Connecting those six concourses and two terminals will be a series of bridges designed to allow aircraft to move underneath. Aside from being a cool experience for travelers – they will be the first of their kind in the world – the design actually serves a practical function by allowing for expanded taxiways at the airport to facilitate the movement of aircraft.

“Today, you can often be sitting on an aircraft waiting to get to a gate because the aircraft that is there has to actually be towed out,” said Scully. “All of these developments will ensure that aircraft can power in and out on their own.”

And despite the massive project, LGA is still open for business. “One of the things that we’ve been very strong on, and a commitment that [Governor Andrew Cuomo] and the executive leadership of the Port Authority made, is that we want to make sure that we don’t interrupt flight operations through this,” said Scully.

However, the project hasn’t been without some difficulties. Many will remember the traffic nightmares on the Grand Central Parkway and the roads leading into LGA when construction first began last year. But adjustments and improvements, including a new exit from the airport that feeds between 600 and 1,000 cars per hour directly onto the parkway, have helped alleviate those issues.

“What we did right away was a very targeted focus on managing land-side construction on a daily basis,” Scully explained. “We put into effect a command center that is open six days a week, 18 hours a day. We are using that each and every day so that when we make a change on the roadways, they’re seeing what the impact is and mitigating in advance of any issues.”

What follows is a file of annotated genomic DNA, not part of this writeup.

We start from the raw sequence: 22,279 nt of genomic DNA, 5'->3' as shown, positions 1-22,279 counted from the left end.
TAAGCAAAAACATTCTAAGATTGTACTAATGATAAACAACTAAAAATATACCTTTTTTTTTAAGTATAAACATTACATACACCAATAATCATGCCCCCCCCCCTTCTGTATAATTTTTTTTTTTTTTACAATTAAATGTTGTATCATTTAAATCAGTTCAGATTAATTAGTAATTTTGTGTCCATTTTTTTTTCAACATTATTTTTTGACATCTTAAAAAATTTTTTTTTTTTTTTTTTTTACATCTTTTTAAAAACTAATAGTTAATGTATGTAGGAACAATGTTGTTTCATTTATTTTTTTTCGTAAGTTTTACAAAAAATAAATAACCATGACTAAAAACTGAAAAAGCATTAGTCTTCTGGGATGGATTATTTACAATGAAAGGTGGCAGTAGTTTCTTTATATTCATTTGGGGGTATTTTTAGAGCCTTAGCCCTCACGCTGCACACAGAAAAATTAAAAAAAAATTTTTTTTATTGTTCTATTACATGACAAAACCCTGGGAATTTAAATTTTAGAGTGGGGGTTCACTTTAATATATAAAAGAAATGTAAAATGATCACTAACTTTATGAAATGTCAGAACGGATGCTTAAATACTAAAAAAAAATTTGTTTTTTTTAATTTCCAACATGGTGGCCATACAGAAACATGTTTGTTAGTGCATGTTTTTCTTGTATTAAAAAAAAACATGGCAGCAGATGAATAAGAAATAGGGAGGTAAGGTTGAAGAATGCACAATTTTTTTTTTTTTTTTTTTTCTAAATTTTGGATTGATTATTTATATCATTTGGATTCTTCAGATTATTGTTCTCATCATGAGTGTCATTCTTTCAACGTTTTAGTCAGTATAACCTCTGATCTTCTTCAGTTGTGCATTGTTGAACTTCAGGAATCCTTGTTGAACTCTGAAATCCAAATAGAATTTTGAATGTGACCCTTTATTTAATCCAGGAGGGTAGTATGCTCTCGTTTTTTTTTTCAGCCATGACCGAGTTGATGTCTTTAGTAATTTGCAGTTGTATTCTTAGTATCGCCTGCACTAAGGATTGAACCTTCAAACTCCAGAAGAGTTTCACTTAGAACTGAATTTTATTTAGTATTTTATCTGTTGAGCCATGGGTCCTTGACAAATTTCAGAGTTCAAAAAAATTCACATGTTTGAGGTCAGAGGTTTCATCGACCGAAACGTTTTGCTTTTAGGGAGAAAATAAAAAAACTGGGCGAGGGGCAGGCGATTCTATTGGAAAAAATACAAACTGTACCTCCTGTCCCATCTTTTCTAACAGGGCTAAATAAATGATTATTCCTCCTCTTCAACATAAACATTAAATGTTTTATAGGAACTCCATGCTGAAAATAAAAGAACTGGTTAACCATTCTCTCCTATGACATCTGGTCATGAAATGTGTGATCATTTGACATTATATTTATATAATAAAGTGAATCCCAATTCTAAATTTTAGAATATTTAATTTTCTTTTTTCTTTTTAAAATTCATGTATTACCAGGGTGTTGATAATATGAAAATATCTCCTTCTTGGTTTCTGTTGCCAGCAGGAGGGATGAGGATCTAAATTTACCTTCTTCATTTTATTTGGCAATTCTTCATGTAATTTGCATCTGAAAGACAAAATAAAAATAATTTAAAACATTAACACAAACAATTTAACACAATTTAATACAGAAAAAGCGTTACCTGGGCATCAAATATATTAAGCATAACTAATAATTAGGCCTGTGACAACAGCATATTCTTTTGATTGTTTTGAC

Concourse B is where passengers will board the planes. They are islands that sit behind the headhouse and are connected to the main building via elevated bridges that have yet to be constructed. All of the steel for CCB has been put in place.

While phases one and two are clearly defined and underway, there is a potential third phase in the works. Governor Andrew Cuomo has stated publicly on several occasions his desire for an AirTrain connecting the airport with the 7 subway stop and Long Island Railroad at Willets Point.

Scully said there are a number of factors at work with such a project, and all of them are currently being analyzed. Those findings and recommendations could be before the Port Authority board by the end of the year.

“There are a number of factors, if they all come to the right agreement point, that would provide a terrific opportunity,” she said. “There’s a thought about a consolidated rental car facility there and employee parking, things that today are very complicated because we’re so landlocked and we’re very respectful to the community.”

Remaking LGA into a modern-day airport has been an idea that has been out there for a number of years, but Scully credits Governor Cuomo for being the catalyst behind making it a reality.

“Conceptually, the project has been in development for quite a long time, but it really required the advocacy of the governor to really get it moving forward,” she said, referencing Cuomo’s announcement in 2015 about his desire to see the project through. “Once it got that support, it was really ready to go.

“There’s no better time to be at LaGuardia Airport,” Scully added. “This is an awesome time because of what we’re doing for Queens and the State of New York. It’s not just about making those customers that come today feel better because they should, but it is about helping the region grow and continue to be economically viable.”

The one-of-a-kind pedestrian bridge that will allow airplanes to taxi beneath them.